The main take away from the second is that the early Wittgenstein was about trying to show the limitations of thought. The later Wittgenstein went deeper into the same challenge. Though the tractatus is an eternal philosophical classic, I personally think the later Wittgenstein was more interesting. Mind you – that is based solely on these two books, not on reading the relevant literature myself.
The thing is, the later Wittgenstein faces up to what is now much more a common insight: that the ambiguity of language is not going away; That the way we put things into words changes how we deal with them; That math is an instrumental science, not a truth finding one etc.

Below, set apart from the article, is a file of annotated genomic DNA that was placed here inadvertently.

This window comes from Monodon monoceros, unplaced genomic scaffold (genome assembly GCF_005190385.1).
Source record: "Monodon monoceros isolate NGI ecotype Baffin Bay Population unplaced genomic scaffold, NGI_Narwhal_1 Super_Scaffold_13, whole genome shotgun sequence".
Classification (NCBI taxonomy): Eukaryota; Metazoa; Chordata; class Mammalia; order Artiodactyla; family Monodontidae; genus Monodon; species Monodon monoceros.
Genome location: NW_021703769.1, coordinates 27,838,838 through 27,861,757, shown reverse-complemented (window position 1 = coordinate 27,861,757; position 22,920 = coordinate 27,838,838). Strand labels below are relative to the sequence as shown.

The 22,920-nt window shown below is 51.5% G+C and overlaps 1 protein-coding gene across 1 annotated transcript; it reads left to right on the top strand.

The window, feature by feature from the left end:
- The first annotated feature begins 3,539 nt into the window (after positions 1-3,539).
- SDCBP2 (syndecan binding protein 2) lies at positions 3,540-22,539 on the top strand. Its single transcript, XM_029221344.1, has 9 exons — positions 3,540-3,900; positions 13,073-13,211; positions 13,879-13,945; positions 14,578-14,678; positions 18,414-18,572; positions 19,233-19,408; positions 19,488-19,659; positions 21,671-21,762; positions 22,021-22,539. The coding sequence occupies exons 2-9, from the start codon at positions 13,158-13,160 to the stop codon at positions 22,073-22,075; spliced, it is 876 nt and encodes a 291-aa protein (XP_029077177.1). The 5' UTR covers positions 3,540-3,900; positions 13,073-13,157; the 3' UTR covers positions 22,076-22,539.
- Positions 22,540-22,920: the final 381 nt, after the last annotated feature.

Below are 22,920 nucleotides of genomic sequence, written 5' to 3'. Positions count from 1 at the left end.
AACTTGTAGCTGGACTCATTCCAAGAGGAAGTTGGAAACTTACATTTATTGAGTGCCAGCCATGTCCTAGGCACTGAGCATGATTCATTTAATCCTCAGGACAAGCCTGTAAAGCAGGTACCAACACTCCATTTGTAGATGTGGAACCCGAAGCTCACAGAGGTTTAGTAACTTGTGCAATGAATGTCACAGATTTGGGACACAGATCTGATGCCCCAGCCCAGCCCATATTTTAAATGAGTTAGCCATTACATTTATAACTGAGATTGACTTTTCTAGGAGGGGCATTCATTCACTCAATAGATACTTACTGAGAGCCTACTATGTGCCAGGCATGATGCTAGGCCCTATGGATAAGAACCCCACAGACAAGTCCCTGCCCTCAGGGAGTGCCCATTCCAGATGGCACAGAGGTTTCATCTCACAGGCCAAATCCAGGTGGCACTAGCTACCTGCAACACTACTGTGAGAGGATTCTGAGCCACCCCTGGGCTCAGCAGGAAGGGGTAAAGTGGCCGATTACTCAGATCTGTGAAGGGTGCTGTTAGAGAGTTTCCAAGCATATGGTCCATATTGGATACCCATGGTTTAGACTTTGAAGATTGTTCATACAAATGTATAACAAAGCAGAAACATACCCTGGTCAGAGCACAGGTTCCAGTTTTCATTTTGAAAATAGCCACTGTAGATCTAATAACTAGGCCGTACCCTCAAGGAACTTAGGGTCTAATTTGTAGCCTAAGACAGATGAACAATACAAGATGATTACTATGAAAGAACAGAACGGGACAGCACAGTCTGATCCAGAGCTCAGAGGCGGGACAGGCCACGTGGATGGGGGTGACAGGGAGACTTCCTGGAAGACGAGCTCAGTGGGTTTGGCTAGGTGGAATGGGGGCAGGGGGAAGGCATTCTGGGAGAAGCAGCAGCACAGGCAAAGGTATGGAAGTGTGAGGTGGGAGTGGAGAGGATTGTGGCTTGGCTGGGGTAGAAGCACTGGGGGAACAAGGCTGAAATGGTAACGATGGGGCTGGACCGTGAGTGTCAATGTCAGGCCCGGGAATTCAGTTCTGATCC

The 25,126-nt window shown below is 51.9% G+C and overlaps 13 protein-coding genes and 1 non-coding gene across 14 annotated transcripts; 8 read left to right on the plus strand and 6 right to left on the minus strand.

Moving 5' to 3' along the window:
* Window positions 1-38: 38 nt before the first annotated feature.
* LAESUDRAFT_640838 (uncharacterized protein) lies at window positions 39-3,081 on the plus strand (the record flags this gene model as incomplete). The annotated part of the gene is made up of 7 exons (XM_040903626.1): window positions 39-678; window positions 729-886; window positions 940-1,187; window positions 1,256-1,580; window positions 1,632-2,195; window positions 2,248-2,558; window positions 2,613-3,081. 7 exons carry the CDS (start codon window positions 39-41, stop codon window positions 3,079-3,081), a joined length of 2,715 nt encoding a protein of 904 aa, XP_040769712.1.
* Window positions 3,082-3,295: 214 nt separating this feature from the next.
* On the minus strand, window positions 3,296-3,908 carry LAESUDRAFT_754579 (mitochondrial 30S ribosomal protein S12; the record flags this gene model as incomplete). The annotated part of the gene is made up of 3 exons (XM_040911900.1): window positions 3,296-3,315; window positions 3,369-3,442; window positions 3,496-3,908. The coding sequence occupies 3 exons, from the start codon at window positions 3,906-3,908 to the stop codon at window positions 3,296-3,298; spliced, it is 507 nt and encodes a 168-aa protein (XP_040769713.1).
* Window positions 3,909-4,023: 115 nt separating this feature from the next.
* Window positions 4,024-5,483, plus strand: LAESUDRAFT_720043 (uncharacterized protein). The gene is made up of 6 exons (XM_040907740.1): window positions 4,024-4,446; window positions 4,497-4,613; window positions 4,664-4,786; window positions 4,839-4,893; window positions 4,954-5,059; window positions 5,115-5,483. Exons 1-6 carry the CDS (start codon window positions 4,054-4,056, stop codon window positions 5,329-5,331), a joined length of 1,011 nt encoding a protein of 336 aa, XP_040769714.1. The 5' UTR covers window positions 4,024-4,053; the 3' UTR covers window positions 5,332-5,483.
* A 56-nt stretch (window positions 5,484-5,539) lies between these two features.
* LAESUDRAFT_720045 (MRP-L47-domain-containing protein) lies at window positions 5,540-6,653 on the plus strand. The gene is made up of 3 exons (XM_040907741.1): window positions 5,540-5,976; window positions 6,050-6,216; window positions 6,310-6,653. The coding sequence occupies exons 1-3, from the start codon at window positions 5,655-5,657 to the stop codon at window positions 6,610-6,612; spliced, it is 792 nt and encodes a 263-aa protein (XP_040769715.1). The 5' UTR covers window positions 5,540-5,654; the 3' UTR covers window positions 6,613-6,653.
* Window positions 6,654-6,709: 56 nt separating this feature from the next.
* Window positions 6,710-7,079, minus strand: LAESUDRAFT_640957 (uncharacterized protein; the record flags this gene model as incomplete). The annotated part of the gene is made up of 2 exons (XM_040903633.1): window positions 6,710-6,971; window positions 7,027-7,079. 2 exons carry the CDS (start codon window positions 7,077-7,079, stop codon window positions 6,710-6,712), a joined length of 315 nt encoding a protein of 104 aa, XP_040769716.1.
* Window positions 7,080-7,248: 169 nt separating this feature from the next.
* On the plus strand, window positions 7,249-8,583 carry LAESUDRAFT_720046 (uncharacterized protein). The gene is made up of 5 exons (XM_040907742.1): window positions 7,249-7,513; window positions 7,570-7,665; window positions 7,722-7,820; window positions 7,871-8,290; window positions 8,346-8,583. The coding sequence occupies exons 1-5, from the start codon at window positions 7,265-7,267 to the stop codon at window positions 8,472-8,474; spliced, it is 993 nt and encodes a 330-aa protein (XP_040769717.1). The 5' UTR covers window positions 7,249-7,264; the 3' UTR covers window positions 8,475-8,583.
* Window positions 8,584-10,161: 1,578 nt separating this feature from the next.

The biography shows Wittgenstein a troubled human being, as most geniuses are. The subtitle ‘The Duty of Genius’ refers to the deep obligation Wittgenstein felt to BE a genius. In fact, he only decided that his life was worth living when Bertrand Russell adopted him as his disciple. This says something rather terrible about Wittgenstein’s childhood environment. Not for nothing did several of his brothers commit suicide.
As an Austrian living through both world wars Wittgenstein’s life also turns into a unique look at the Europe of that time. This is true also of the Heidegger biography by Rudiger Safranski btw. (I read that one in Dutch). [This: Martin Heidegger: Between Good and Evil is probably it, though the title is rather more dramatic in English than in either Dutch or French, for example]